This article originally appeared in my Astronomy Magazine column, For Your Consideration.

Read more

One Step at a Time  The  not-so-mysterious origin of lifePosted in For Your ConsiderationUnreasonable Faith

One Step at a Time
The not-so-mysterious origin of life

Once seemingly incomprehensible, the origin of life no longer seems such a mystery. Most of what once appeared as roadblocks are turning out to be superhighways.

This article originally appeared in my Astronomy Magazine column, For Your Consideration.

Read more

For now, here are links to a few relevant articles from my monthly column in Astronomy Magazine.

 

  • Our Roots in the Cosmos  There’s nothing mythical about this creation story.Posted in For Your ConsiderationUnreasonable Faith
  • It’s Genetic  Returning engineering to its rootsPosted in For Your ConsiderationUnreasonable Faith
  • Brains in a Box  Pleistocene thinking in a post-Pleistocene worldPosted in For Your ConsiderationUnreasonable Faith
  • Postmodernist Airplanes  Science is not just another world viewPosted in For Your ConsiderationUnreasonable Faith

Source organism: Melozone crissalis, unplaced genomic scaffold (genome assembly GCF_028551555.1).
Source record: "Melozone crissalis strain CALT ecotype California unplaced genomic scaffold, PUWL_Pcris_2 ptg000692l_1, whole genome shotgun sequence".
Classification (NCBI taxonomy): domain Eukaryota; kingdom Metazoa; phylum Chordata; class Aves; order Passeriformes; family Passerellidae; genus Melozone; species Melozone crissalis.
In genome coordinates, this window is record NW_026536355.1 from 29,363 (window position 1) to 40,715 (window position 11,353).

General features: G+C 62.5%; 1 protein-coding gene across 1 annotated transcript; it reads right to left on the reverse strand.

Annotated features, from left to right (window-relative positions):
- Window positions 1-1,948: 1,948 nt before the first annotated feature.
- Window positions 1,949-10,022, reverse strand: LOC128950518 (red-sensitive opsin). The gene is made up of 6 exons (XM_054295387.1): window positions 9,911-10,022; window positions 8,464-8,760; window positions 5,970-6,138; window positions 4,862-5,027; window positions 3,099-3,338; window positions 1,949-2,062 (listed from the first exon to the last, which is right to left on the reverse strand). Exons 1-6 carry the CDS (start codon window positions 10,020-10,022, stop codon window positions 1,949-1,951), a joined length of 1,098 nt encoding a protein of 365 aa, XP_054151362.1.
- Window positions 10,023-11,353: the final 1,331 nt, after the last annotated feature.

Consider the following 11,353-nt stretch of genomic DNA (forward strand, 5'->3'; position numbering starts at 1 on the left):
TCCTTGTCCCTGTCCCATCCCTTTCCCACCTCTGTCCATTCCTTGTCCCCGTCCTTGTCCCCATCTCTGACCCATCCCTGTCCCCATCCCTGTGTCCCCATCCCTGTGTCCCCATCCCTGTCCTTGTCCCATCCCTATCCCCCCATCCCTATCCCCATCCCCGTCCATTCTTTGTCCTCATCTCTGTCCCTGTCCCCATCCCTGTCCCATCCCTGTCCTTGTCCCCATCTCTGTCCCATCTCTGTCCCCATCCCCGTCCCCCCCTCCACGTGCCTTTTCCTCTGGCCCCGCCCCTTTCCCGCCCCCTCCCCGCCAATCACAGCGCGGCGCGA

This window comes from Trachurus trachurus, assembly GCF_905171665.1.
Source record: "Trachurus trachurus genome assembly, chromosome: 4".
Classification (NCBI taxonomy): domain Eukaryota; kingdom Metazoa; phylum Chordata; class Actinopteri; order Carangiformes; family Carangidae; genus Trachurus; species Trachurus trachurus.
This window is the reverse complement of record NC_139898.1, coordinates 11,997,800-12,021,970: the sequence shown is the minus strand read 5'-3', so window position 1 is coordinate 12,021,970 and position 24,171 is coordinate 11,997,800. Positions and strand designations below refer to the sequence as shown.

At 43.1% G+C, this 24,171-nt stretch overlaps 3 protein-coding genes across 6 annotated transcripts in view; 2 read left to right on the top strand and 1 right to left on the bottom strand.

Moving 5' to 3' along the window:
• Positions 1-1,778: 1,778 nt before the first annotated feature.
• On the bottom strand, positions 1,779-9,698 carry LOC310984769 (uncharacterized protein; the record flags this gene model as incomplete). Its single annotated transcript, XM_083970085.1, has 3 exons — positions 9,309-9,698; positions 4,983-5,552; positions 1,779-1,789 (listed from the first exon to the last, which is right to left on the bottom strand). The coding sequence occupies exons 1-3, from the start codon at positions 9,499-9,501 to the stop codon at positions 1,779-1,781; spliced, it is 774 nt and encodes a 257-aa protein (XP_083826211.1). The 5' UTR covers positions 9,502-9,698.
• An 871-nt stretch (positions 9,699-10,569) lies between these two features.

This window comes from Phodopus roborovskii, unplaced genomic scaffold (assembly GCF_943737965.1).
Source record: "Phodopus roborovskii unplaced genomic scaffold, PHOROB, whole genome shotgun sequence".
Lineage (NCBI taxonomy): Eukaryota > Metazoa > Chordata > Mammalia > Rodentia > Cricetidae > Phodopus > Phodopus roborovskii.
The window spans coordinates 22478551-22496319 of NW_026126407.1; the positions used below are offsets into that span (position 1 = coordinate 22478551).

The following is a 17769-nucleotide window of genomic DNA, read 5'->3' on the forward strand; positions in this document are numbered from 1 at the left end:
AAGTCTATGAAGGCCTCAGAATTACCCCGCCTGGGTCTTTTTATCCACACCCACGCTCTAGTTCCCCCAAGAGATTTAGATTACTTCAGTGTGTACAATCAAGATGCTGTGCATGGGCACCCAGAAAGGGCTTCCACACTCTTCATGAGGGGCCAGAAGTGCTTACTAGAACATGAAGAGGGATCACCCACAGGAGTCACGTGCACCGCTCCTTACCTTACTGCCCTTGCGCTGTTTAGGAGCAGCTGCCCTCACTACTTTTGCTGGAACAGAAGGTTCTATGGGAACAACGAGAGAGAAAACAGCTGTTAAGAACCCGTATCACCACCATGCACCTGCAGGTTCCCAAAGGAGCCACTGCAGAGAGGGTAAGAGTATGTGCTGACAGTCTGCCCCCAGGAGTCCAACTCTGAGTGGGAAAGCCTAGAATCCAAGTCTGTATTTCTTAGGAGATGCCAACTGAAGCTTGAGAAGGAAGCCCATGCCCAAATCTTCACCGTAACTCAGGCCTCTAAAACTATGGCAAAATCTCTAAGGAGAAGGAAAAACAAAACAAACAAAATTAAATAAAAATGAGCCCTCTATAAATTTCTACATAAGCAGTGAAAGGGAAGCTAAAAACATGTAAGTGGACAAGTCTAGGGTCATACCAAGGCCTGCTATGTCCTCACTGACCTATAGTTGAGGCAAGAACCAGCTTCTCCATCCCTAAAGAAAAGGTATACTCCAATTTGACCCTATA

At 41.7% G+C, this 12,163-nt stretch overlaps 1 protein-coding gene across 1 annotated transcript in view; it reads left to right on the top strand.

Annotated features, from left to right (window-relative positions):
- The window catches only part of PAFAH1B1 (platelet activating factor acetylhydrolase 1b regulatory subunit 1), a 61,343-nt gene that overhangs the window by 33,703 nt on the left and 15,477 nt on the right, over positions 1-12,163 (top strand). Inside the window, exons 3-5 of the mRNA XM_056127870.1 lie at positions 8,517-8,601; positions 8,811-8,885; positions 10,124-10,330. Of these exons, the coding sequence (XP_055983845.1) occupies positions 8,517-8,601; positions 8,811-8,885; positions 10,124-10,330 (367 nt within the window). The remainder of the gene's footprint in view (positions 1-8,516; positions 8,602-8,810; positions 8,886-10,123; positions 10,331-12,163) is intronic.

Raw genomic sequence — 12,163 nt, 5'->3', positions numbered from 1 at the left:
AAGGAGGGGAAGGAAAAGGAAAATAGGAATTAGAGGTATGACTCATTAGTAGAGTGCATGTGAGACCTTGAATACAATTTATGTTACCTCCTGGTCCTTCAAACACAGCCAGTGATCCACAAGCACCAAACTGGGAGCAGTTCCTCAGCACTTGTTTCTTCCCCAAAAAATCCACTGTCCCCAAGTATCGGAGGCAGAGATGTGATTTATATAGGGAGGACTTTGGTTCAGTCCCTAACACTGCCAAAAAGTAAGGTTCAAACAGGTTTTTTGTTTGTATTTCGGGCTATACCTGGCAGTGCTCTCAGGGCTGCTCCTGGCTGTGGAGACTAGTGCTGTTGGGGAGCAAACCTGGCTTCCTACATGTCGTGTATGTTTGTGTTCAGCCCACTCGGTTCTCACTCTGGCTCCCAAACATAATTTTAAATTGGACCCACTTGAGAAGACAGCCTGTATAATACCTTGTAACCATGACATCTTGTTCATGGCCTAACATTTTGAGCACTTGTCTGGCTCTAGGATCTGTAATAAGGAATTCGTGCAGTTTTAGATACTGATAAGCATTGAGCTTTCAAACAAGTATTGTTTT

• Not Science Fiction  Three cheers for multiverses!Posted in For Your ConsiderationUnreasonable Faith
  • The Octopus and ET  Is intelligence an evolutionary forced move?Posted in For Your ConsiderationUnreasonable Faith
  • Not The End of Science  The emerging science of processPosted in For Your ConsiderationUnreasonable Faith
  • In a Shark’s Eye  Science and the experience of wonderPosted in For Your ConsiderationUnreasonable Faith
  • Our Need to Know  We crave certainty, even when it is only an illusionPosted in CoachingThoughtsUnreasonable Faith
  • A Dunning-Kruger Universe  Everyone, it seems, has a “theory”Posted in For Your ConsiderationUnreasonable Faith
  • The Hermeneutics of  Bunk  Alan Sokal and postmodernism’s black eyePosted in For Your ConsiderationUnreasonable Faith
  • Cassandra Smiling  Science, politics and a march in the rainPosted in For Your ConsiderationUnreasonable Faith
  • Our Roots in the Cosmos